In a noisy room at London’s Tobacco Dock this week, a team of German computer geeks outdid 16 other teams of tech whizz kids to be crowned winners of the European Cyber Security Challenge.
It’s as well that young cybersecurity experts are being groomed. This week also saw an IT not-for-profit, (ISC)², release research claiming that the global cybersecurity skills shortage now stands at almost three million. It also said 62% of businesses lack the skills to keep online threats at bay.
But how are boards confronting the cyber challenge? In its latest annual survey BDO, a professional services firm, took a close look at US boardrooms and found growing involvement.
In fact, 72% of respondents say their boards are more involved than they were 12 months ago, while 79% say their organisations have avoided a data breach or cyber incident in the past two years. Three-quarters of those polled said their companies boosted their investment in cybersecurity measures in the past 12 months, the fifth year an uptick has been recorded.
All well and good. But the numbers suggest that in places, boards are not quite confronting cybersecurity matters head-on. While many companies shelled out more for better cybersecurity, at least one-quarter had not, despite the rising threat level. Almost one in ten (9%) says their boards are not briefed on cybersecurity at all, while 54% say they are updated only once a year. Just a third (32%) say they are briefed every quarter.
According to Gregory Garrett, BDO’s head of international cybersecurity, data breaches are an “inevitability” in the current environment and clients, investors and law enforcement agencies have high expectations of what organisations should be doing to keep cyber-criminals at bay.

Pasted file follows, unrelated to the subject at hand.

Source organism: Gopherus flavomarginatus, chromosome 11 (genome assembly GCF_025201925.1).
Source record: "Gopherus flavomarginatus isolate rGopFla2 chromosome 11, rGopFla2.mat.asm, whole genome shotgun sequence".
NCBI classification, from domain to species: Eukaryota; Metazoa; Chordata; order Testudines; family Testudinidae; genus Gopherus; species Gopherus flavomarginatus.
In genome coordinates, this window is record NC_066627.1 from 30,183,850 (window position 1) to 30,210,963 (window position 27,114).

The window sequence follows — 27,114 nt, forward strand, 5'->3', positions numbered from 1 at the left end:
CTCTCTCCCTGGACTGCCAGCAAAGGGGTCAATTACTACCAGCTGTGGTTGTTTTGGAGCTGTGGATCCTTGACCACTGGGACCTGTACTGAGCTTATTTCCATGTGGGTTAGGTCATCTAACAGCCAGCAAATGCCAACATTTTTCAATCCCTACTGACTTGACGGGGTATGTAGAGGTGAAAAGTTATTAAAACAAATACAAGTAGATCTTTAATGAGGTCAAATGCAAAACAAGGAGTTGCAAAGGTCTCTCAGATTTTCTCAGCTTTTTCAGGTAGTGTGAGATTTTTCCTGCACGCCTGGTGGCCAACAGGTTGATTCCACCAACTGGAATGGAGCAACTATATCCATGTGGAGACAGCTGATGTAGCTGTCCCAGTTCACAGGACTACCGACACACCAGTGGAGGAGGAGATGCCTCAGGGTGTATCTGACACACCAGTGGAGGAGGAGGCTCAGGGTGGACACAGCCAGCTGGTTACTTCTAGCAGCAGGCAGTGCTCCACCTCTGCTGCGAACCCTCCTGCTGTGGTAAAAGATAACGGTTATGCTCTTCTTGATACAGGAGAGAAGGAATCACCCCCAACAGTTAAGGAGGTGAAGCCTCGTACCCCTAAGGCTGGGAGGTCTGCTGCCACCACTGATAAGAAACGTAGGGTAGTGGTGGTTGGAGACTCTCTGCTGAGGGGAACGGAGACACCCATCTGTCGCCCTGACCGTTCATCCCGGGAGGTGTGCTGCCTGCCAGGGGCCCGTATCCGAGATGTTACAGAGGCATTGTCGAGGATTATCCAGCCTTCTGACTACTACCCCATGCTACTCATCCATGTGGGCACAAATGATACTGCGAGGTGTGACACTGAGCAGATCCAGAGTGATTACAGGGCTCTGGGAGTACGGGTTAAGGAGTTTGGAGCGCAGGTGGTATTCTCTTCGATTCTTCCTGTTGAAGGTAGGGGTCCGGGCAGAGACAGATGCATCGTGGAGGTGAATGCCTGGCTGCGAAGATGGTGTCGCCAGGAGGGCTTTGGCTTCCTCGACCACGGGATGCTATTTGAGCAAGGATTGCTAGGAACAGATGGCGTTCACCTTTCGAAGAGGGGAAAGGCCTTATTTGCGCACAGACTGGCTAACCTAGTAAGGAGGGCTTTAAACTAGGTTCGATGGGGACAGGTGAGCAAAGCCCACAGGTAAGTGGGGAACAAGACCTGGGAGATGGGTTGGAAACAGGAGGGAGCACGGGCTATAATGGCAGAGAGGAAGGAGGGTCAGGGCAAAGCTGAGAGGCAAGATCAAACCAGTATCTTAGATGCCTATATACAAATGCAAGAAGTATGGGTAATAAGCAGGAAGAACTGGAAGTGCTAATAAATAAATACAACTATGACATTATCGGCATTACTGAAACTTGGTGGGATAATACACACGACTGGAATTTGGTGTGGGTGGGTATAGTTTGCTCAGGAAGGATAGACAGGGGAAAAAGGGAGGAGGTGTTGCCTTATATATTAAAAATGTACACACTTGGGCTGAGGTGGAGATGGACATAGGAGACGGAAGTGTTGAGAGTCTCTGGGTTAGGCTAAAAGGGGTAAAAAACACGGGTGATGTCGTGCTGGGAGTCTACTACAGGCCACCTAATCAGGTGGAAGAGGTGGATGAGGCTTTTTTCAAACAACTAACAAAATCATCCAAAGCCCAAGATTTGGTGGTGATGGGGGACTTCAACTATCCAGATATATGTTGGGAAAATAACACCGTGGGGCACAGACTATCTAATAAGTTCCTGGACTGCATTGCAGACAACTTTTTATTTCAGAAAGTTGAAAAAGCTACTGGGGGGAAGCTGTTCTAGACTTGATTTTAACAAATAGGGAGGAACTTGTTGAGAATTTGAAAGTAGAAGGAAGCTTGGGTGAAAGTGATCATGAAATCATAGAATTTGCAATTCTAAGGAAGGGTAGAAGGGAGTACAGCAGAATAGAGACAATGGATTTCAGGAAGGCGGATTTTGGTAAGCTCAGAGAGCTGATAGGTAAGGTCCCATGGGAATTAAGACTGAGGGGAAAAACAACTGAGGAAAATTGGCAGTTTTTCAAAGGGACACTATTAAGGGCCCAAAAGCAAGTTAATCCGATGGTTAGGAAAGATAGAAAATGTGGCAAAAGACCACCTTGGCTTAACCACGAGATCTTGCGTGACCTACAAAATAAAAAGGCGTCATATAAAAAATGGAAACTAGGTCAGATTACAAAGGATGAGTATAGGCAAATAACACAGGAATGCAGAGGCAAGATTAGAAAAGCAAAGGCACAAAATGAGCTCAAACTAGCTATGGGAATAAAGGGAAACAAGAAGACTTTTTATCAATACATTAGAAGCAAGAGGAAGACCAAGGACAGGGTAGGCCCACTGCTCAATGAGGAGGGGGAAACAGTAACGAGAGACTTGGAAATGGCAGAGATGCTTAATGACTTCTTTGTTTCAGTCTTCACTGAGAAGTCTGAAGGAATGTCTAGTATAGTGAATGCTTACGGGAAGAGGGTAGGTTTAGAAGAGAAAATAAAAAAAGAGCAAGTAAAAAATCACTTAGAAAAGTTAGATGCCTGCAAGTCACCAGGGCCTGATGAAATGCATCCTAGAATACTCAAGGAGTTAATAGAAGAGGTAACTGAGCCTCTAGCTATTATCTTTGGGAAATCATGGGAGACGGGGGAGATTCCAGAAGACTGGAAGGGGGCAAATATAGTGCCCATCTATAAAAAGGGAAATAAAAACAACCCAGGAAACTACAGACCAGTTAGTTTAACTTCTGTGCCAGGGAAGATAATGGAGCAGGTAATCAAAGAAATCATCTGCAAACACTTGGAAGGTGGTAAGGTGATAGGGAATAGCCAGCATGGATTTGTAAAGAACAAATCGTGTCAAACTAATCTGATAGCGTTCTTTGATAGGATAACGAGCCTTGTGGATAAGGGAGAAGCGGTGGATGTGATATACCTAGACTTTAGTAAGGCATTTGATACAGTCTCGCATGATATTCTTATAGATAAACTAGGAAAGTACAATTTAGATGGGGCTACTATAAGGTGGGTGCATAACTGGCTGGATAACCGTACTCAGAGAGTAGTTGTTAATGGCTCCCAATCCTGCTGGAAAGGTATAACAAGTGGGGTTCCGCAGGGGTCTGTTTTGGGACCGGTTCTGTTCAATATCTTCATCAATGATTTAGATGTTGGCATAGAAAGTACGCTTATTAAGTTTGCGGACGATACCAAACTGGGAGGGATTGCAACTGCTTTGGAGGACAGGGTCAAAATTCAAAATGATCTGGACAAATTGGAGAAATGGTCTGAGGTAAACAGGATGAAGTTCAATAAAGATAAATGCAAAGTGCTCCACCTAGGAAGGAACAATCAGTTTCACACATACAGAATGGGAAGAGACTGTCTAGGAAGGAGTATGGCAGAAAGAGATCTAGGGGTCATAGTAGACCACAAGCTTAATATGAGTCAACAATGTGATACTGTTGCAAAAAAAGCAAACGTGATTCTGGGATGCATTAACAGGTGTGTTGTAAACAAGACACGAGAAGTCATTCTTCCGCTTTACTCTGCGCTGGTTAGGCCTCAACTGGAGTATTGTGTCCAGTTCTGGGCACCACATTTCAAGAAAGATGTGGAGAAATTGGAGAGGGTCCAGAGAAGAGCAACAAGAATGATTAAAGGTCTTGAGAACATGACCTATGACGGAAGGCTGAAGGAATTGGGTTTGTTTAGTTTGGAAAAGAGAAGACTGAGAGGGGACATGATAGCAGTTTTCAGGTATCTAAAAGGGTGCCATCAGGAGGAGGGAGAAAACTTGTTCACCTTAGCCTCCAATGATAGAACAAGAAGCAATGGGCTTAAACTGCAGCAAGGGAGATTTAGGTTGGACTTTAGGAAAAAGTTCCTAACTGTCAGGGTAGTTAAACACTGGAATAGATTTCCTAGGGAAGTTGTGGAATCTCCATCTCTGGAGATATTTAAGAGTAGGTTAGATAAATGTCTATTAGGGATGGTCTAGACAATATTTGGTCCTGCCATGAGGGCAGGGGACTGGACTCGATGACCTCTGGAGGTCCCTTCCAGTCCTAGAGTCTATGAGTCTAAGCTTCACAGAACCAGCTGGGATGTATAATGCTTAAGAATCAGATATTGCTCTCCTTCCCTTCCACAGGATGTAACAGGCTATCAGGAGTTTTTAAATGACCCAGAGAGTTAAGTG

“The board should think of cybersecurity not only as a matter of compliance, but a matter of corporate ethics and trust,” he says.
Kamal Bechkoum, head of business and technology at the University of Gloucestershire, says companies are paying more attention, in the UK at least, for a number of reasons. There is more regulation, which requires compliance, and businesses have become increasingly aware of the potential financial cost of a breach. But the biggest concern is the potential for reputation damage.
Other factors, he argues, will continue to focus minds on cyber issues, including a growing interest in the topic at government level. But there is also a dawning awareness among corporate leaders that business is becoming ever more dependent on networked systems and the internet. The introduction of 5G mobile technology is expected to massively expand global reliance on web-based business models and transactions.
For Bechkoum it remains a worry that in many places cybersecurity is still regarded as a siloed IT issue, instead of a strategic matter for the board’s regular consideration.
He also points to the presence of stubborn complacency. “There is an element of, ‘Yes, the threat is growing but perhaps it won’t happen to me,” he says. “But that’s lazy intellectual risk-taking.”
Risk to investors
Board members should be wary if that is their approach. Investors have focused their attention on cybersecurity, not least because of the risk to investment portfolios. A study by IT consultants CGI and think-tank Oxford Economics found that severe data breaches cause share prices to fall by an average of 1.8% on a permanent basis.
PRI, a body that campaigns for responsible investment by fund managers, is now coordinating a project among 53 investors—with $12trn under management—to engage with multinationals in the healthcare, financial IT and telecommunications sectors on cybersecurity issues.
In an article for Board Agenda, PRI’s managing director, Fiona Reynolds, wrote: “Questions raised with companies will enable dialogue on whether there is sufficient board oversight on cyber issues, and whether they have sufficient access to internal or external expertise and are taking adequate measures to manage cybersecurity risks.”
That may make for uncomfortable conversations for board members still in denial. Perhaps they should find themselves a champion cyber-geek to spell out the dangers.